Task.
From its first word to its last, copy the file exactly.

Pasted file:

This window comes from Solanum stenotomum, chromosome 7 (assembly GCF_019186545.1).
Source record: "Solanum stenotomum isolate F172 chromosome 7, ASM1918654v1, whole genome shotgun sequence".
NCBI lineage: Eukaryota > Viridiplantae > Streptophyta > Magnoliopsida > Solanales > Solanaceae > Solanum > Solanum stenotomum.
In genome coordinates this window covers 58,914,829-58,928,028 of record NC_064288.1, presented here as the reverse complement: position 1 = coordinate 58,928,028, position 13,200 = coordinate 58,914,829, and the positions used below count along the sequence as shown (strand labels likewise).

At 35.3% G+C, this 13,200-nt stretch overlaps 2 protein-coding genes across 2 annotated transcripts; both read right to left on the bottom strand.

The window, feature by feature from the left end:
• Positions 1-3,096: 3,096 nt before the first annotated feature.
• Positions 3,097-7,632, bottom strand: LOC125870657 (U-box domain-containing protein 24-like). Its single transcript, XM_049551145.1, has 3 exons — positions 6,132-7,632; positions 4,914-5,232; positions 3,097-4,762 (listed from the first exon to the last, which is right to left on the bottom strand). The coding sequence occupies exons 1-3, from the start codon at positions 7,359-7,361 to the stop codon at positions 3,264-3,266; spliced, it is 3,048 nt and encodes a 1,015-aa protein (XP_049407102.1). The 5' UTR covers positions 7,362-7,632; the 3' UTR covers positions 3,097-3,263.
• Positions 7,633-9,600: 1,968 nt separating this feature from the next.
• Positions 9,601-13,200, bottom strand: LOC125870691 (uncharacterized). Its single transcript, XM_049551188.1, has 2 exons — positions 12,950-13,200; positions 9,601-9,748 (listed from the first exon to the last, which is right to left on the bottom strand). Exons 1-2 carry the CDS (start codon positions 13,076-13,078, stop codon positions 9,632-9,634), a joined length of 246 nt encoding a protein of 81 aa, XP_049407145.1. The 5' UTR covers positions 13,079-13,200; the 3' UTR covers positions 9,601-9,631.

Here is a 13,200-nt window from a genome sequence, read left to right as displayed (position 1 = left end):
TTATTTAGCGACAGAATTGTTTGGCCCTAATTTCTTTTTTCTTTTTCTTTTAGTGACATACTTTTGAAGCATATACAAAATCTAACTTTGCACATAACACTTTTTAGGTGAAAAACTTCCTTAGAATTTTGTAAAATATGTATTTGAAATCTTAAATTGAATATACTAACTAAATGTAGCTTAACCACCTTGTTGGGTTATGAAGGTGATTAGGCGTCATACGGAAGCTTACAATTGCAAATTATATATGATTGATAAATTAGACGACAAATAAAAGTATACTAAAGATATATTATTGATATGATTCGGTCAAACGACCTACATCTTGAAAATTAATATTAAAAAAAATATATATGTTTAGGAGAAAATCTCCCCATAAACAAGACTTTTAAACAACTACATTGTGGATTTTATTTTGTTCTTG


This window comes from Solanum stenotomum, chromosome 7 (assembly GCF_019186545.1).
Source record: "Solanum stenotomum isolate F172 chromosome 7, ASM1918654v1, whole genome shotgun sequence".
NCBI lineage: Eukaryota > Viridiplantae > Streptophyta > Magnoliopsida > Solanales > Solanaceae > Solanum > Solanum stenotomum.
In genome coordinates this window covers 58,914,829-58,928,028 of record NC_064288.1, presented here as the reverse complement: position 1 = coordinate 58,928,028, position 13,200 = coordinate 58,914,829, and the positions used below count along the sequence as shown (strand labels likewise).

At 35.3% G+C, this 13,200-nt stretch overlaps 2 protein-coding genes across 2 annotated transcripts; both read right to left on the bottom strand.

The window, feature by feature from the left end:
• Positions 1-3,096: 3,096 nt before the first annotated feature.
• Positions 3,097-7,632, bottom strand: LOC125870657 (U-box domain-containing protein 24-like). Its single transcript, XM_049551145.1, has 3 exons — positions 6,132-7,632; positions 4,914-5,232; positions 3,097-4,762 (listed from the first exon to the last, which is right to left on the bottom strand). The coding sequence occupies exons 1-3, from the start codon at positions 7,359-7,361 to the stop codon at positions 3,264-3,266; spliced, it is 3,048 nt and encodes a 1,015-aa protein (XP_049407102.1). The 5' UTR covers positions 7,362-7,632; the 3' UTR covers positions 3,097-3,263.
• Positions 7,633-9,600: 1,968 nt separating this feature from the next.
• Positions 9,601-13,200, bottom strand: LOC125870691 (uncharacterized). Its single transcript, XM_049551188.1, has 2 exons — positions 12,950-13,200; positions 9,601-9,748 (listed from the first exon to the last, which is right to left on the bottom strand). Exons 1-2 carry the CDS (start codon positions 13,076-13,078, stop codon positions 9,632-9,634), a joined length of 246 nt encoding a protein of 81 aa, XP_049407145.1. The 5' UTR covers positions 13,079-13,200; the 3' UTR covers positions 9,601-9,631.

Here is a 13,200-nt window from a genome sequence, read left to right as displayed (position 1 = left end):
TTATTTAGCGACAGAATTGTTTGGCCCTAATTTCTTTTTTCTTTTTCTTTTAGTGACATACTTTTGAAGCATATACAAAATCTAACTTTGCACATAACACTTTTTAGGTGAAAAACTTCCTTAGAATTTTGTAAAATATGTATTTGAAATCTTAAATTGAATATACTAACTAAATGTAGCTTAACCACCTTGTTGGGTTATGAAGGTGATTAGGCGTCATACGGAAGCTTACAATTGCAAATTATATATGATTGATAAATTAGACGACAAATAAAAGTATACTAAAGATATATTATTGATATGATTCGGTCAAACGACCTACATCTTGAAAATTAATATTAAAAAAAATATATATGTTTAGGAGAAAATCTCCCCATAAACAAGACTTTTAAACAACTACATTGTGGATTTTATTTTGTTCTTG